About the Author
Brian Mahany and his firm Mahany & Ertl represent mortgage company employees who have been denied commissions or reimbursement and also represent whistleblowers in claims brought on behalf of the U.S. government. Presently they are partnered with HUD in the largest federal false claims act case in the nation against a mortgage company – the government’s $2.4 billion claim against Allied Home Mortgage. Brian welcomes inquiries at (414) 704-6731 (direct) or by email at email@example.com.
Whistleblowers are true heroes – their actions save taxpayers billions of dollars each year, help struggling homeowners and sometimes even save lives. The road can be a bit lonely however. This post looks at the story of Kyle Lagow, a former real estate appraiser with Countrywide Financial (now Bank of America). Lagow was recently awarded $14.5 million by a Brooklyn federal court judge. While the case was pending, however, his life was very different.
According to published reports and court records, Lagow was a self-employed real estate appraiser. As his company grew, his business was acquired by Countrywide.
Appraisers are critical to the lending process. Obviously, anyone reading this article is aware of the importance of a proper appraisal. HUD’s handbook states, “The success of the FHA insurance program and HUD’s ability to protect its interest begins with selecting qualified and knowledgeable appraisers… Appraisals performed for HUD /FHA are not intended to protect the buyer; they protect HUD.”
When banks held their own paper, the model worked perfectly. However once lenders began selling their mortgages the opportunity for fraud increased dramatically. According to the lawsuit, “Countrywide loosened its underwriting guidelines to the point of nearly abandoning them by 2006.” The complaint says that the lender used its market power to pressure appraisers to inflate values to whatever amount was needed to close the loan and to “punish appraisers who refused to play ball.” Harsh words
The inflated appraisals were good for Countrywide’s business but a disaster for both homeowners and taxpayers who were left footing the bill when the market crashed.
Homeowners were left underwater on their mortgages with no way of selling for what they owed and taxpayers had to pay billions when investors sought to collect under Federal Housing Administration loan guarantees.
According to Reuters, Lagow first tried to tell his superiors at Countrywide that what they were doing was wrong. Nothing ever happened to Lagow’s internal complaint and he was fired shortly thereafter when Bank of America acquired Countrywide.
Lagow then sought legal help from a law firm specializing in whistleblower cases. Ultimately he filed a complaint under the False Claims Act and waited. That waiting paid off earlier this year when he was awarded $14.5 million.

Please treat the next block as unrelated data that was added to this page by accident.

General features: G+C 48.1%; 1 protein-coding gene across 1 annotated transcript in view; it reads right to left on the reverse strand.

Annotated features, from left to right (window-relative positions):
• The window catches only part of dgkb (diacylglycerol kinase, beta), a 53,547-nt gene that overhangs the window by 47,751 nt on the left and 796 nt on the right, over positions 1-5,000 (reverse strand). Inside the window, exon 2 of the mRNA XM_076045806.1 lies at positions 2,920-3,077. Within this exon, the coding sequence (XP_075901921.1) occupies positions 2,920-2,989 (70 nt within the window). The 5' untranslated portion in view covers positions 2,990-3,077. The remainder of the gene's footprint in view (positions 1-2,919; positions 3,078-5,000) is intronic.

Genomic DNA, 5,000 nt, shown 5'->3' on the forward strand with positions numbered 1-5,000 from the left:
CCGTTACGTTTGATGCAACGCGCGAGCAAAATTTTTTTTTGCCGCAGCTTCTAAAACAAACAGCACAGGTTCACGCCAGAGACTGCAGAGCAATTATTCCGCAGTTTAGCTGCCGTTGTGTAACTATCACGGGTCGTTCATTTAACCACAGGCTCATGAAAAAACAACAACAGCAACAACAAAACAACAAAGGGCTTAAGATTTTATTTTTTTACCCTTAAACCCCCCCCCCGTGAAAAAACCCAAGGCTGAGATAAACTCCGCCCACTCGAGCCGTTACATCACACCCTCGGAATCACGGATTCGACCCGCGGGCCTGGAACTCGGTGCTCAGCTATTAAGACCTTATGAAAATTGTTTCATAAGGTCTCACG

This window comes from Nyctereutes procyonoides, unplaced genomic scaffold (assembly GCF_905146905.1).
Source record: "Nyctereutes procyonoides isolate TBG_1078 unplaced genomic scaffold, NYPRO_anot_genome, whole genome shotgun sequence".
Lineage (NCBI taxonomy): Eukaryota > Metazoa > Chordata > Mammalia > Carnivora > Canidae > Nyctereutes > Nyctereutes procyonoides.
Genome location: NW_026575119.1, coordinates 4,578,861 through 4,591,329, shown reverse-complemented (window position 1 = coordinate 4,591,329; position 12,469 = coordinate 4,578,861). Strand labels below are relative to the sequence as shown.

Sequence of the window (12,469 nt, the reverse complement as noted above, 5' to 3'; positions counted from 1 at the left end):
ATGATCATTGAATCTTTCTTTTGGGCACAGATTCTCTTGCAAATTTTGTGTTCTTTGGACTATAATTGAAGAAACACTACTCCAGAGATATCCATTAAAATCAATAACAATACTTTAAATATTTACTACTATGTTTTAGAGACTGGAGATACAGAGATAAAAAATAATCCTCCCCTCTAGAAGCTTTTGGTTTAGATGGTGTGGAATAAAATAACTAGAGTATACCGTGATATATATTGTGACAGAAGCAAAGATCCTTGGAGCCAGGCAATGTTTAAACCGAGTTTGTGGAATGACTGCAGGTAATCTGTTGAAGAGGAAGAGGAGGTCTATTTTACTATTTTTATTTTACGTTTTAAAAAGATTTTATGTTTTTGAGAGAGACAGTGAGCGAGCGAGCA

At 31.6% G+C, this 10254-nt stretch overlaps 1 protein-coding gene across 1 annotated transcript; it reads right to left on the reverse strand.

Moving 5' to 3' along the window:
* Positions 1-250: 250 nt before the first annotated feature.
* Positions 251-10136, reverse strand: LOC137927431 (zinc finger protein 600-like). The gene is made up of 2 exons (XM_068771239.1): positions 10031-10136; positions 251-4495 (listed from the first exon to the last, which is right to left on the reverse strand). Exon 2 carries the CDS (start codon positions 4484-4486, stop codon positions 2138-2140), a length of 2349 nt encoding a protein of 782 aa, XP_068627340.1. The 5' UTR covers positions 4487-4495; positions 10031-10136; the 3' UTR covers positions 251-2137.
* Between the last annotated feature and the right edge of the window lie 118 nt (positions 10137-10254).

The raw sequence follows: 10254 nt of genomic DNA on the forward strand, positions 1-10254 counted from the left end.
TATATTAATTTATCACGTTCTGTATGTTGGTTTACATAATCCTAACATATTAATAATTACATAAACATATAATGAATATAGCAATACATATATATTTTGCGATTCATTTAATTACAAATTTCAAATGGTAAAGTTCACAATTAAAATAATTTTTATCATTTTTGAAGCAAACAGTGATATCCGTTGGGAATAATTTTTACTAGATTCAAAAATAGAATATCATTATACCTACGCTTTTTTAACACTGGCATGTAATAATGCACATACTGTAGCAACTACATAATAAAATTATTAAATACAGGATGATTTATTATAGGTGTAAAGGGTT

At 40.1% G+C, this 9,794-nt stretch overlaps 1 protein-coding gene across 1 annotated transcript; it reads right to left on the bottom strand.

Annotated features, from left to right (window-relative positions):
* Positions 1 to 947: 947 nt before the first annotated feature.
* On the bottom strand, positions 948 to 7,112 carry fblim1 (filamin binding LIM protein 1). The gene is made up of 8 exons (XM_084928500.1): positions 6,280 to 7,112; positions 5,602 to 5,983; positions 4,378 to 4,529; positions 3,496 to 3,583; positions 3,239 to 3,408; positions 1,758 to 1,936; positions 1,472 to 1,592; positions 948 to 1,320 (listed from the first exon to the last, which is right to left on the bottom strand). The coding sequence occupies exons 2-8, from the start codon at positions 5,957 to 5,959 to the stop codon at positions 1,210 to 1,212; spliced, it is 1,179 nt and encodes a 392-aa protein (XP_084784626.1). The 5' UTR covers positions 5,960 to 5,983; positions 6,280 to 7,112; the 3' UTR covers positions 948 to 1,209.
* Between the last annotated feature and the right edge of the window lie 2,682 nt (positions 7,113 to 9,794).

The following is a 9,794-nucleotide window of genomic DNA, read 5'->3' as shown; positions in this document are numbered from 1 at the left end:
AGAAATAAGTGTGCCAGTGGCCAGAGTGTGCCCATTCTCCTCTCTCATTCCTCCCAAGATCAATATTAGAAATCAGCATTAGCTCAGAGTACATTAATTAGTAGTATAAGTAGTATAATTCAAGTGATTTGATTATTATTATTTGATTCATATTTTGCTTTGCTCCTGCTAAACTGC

Whistleblower cases are filed under seal meaning they are secret. Once filed, the government is given 60 days to investigate the case, although the court routinely extends that period to 6 months or more. While under seal, the whistleblower is not able to discuss the case with anyone except his or her lawyer and the government. Even the target of the case (usually the whistleblower’s present or former employer) isn’t told of the suit.
Ultimately, the government decides whether or not to intervene and take over the suit. Once that decision is made, the case becomes unsealed and is public.
Lagow was suffering thyroid cancer when fired. Once let go, he had tremendous difficulty paying bills while out-of-work. Amazingly, many employers simply haven’t figured out that whistleblower claims rarely come from happy employees. Lagow brought his complaint after he was fired.
There are many cases of abuse within the lending industry, particularly by the big banks and lenders. Lagow’s case was one of a handful of whistleblower cases that were adopted by federal prosecutors. (Our firm presently has the largest; HUD’s $2.4 billion suit against mortgage giant Allied Home Mortgage.)
If you were an appraiser, branch manager, underwriter or quality assurance person at a lender and know of illegal activity, you may have a claim. The False Claims Act requires that there must be some harm or loss to the government. In the case of home mortgages, that’s usually pretty easy to find since the government backs so many mortgages.
To be a whistleblower, you must also be an original source of information. Having personal knowledge of the illegal conduct works, reading about it in the paper does not.
About the Author. Brian Mahany is an attorney with Mahany & Ertl, a national boutique practice concentrating in fraud recovery and representing whistleblowers. They handle a wide variety of cases against lenders including whistleblower cases and wage and hour cases on behalf of underpaid sales staff. Brian welcomes comments and questions; he can be reached by email at firstname.lastname@example.org or by telephone at (414) 704-6731.